We arrived back at the hotel around 8 o'clock and ordered a pizza from a local place called Blue Jeans Pizza.  It arrived quickly and had a hand-tossed thin crust and was topped with pepperoni, meatballs, Italian sausage, onion, green peppers, mushrooms, tomato sauce and blend of cheeses.  It was better than our usual chain-store pizza and we enjoyed just relaxing for a while.

A few things I've noticed since we got to Massachusetts.  The first thing is how many Dunkin' Donuts they have.  They are as ubiquitous here as Starbucks are in other places.  Locals tell us they like Dunkin' Donuts coffee better than Starbucks.  If it's better, I may never know, because there's a Starbucks right next door to my hotel and, to quote an old cigarette commercial "I'd rather fight than switch."  The second thing I've noticed is that drivers actually stop for pedestrians in crosswalks here.  Kudos to Massachusetts drivers!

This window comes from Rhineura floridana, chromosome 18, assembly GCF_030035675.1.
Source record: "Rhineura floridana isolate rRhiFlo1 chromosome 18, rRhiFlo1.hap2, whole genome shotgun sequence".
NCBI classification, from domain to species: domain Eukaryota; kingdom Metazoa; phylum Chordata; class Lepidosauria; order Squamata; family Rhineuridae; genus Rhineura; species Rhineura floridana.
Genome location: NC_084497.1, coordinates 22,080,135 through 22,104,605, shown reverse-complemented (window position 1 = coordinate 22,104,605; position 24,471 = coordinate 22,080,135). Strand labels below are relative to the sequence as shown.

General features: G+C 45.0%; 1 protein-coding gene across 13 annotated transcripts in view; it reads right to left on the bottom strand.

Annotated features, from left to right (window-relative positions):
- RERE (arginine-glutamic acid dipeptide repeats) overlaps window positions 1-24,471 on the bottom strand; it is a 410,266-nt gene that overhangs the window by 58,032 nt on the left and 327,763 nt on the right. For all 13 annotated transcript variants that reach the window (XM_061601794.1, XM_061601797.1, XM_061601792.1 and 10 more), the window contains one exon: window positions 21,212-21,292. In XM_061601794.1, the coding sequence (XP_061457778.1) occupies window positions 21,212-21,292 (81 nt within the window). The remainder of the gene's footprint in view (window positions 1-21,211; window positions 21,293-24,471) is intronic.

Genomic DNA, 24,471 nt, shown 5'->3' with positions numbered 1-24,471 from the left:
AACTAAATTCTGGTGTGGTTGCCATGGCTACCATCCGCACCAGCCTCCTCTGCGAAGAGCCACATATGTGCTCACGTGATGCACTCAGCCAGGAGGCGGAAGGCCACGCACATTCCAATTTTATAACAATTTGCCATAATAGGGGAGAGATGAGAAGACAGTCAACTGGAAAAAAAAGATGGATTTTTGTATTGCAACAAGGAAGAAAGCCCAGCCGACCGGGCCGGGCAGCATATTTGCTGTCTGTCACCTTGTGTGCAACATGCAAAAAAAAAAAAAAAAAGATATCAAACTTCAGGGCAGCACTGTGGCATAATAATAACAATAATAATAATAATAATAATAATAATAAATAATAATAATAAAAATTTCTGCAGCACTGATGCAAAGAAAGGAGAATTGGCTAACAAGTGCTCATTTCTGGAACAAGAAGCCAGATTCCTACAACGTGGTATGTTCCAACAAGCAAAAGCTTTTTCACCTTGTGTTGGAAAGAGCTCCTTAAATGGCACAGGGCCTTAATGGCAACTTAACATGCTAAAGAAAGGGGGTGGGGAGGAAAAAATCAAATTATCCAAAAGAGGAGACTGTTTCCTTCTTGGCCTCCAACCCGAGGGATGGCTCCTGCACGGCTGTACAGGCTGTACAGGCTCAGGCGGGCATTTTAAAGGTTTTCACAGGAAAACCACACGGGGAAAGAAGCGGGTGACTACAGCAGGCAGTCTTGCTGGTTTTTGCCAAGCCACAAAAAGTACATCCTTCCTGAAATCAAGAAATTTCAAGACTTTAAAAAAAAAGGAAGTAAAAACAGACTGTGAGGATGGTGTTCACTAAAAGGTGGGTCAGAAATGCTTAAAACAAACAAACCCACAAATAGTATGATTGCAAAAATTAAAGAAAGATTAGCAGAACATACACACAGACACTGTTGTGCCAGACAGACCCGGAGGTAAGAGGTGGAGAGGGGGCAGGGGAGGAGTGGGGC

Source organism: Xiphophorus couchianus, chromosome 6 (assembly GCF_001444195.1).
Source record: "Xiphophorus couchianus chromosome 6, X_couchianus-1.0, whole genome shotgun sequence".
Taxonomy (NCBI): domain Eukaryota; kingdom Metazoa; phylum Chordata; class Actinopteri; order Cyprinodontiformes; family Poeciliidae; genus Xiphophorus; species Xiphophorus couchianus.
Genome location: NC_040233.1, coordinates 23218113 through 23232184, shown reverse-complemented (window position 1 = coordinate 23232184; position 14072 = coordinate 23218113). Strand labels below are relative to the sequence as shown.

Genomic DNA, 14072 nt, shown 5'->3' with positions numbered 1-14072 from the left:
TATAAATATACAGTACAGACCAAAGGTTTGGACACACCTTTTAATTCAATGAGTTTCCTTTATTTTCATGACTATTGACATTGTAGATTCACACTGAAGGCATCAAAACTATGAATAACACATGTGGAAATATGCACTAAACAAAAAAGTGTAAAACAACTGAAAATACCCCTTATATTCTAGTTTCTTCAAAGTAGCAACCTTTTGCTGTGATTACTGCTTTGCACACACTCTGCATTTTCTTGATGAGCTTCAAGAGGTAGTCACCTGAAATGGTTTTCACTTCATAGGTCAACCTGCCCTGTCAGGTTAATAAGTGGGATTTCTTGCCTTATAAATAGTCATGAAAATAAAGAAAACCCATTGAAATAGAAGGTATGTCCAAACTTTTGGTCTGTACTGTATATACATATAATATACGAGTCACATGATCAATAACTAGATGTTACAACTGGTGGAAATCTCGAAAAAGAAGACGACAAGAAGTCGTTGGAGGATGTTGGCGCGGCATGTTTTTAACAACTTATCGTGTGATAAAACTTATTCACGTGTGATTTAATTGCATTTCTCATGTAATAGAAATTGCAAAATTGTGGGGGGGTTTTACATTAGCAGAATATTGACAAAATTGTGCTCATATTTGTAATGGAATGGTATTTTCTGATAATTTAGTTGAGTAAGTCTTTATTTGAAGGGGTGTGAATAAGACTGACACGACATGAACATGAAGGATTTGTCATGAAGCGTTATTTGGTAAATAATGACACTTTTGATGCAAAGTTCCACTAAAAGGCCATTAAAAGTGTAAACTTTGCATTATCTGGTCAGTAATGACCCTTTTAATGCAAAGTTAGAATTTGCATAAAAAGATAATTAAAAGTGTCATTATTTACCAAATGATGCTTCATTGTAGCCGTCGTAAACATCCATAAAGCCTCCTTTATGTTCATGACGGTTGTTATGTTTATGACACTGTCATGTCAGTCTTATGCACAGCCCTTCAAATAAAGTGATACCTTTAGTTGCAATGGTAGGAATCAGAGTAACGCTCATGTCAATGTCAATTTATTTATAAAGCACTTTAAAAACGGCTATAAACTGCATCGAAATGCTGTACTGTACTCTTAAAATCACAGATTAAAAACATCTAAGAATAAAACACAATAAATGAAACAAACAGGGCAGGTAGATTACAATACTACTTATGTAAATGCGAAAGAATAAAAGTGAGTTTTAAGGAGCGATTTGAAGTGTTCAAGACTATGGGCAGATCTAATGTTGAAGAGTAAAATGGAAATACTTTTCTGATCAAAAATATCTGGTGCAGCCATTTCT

The most amazing thing so far is how good the air smelled everywhere we went on Cape Cod ... think of all things fresh ... flowers, evergreens, salt air, and some other mysterious quality that I can't quite put my finger on. The aroma is enticing, bewitching, and intoxicating.  I think I would stay just for that wonderful aroma.

Tomorrow, we're heading to Salem. I would like to visit Concord and Lexington if time allows.  I'm pretty sure lobster is on tomorrow's menu, but we'll see what looks interesting as the day goes by. 

I heard from a friend that Corpus Christi had six inches of rain today along with significant coastal flooding.  Hurricane Alex made landfall tonight in northern Mexico.  I hope that damage is minimal and everyone in the path of this storm is safe.  I'm not sorry that we're missing all the excitement, but it's odd to be out of the loop.  I miss Dale Nelson's "every hour on the hour" updates.